"I first went to back to my hometown in Johor from Damansara on Thursday (Aug 31) and spent the Raya with my family until Sunday.
"I then went to Cheras to pick her up before we spent a night here in Melaka yesterday and toured around the city including Jonker Walk, A'Famosa (Porta de Santiago), Samudera Museum and Dataran Pahlawan," he said.
Asyraf said he easily spent RM300 on food, a
ccommodation and transportation.
"My girlfriend and I never miss a chance to savour Melaka's famous asam pedas besides taking the trishaw tour. It may be a little expensive, but we don't always spend like this," he said.

Wednesday, August 30, 2017


Our best wishes to all Malaysians on our 60th. Merdeka Anniversary and National Day.

Sunday, August 6, 2017


Ofo enters Malaysia after launching trial service in Melaka

Chinese bike-sharing company ofo has entered Malaysia after launching a trial phase of its service in Melaka.
From 20 August, the company will have placed 500 bikes in the city centre and users will only have to pay US$0.23 per hour to rent the bike, without putting up a deposit. 1500 more bikes will be introduced into the city at the end of the month.
Malaysia will be seventh country ofo will operate in and they will be the second bike-sharing operator in the country after Singapore-based Obike launched in Kuala Lumpur and its surrounding areas in April.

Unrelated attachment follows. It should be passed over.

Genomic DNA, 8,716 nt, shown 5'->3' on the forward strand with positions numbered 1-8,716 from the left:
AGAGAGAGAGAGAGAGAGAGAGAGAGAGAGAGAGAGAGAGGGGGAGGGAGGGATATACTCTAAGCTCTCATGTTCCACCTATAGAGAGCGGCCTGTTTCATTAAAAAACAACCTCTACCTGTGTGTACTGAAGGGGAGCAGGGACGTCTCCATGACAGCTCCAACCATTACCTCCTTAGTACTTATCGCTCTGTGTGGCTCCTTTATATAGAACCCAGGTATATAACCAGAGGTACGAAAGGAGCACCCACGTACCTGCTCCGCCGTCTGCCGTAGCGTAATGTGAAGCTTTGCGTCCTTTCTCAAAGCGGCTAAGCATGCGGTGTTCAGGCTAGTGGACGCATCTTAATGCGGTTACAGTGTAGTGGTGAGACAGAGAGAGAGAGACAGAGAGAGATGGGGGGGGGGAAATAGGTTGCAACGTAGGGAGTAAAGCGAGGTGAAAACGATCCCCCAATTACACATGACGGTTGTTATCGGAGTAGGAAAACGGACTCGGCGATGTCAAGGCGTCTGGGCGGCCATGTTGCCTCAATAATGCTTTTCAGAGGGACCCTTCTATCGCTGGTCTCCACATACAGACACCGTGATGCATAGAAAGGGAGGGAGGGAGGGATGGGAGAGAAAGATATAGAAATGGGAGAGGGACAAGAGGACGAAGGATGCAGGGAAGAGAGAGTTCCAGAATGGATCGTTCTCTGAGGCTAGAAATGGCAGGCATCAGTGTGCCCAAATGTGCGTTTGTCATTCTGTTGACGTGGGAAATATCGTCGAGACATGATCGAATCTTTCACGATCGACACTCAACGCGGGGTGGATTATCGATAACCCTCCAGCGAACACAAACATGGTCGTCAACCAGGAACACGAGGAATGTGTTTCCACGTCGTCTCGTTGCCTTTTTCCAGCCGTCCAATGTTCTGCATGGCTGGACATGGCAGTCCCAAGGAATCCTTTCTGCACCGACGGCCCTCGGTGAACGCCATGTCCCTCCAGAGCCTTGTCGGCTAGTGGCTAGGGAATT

Last month, ofo announced that it had partnered with payments platform companyAdyen to allow customers around the world to pay using their preferred local currencies and payment methods.

Tuesday, August 1, 2017


Tuesday, 1 August 2017

Melaka village’s Japanese past attracting interest

Local history: The land in Tajung Keling that is being used by the Prisons Department is believed to have been a hub for the Japanese navy during the occupation. It is also said to be the site where the bodies of Japanese soldiers and artefacts are buried.
Local history: The land in Tajung Keling that is being used by the Prisons Department is believed to have been a hub for the Japanese navy during the occupation. It is also said to be the site where the bodies of Japanese soldiers and artefacts are buried.
MELAKA: A village about 15km from the city is attracting interest as it is said to be the site of an old Japanese burial ground.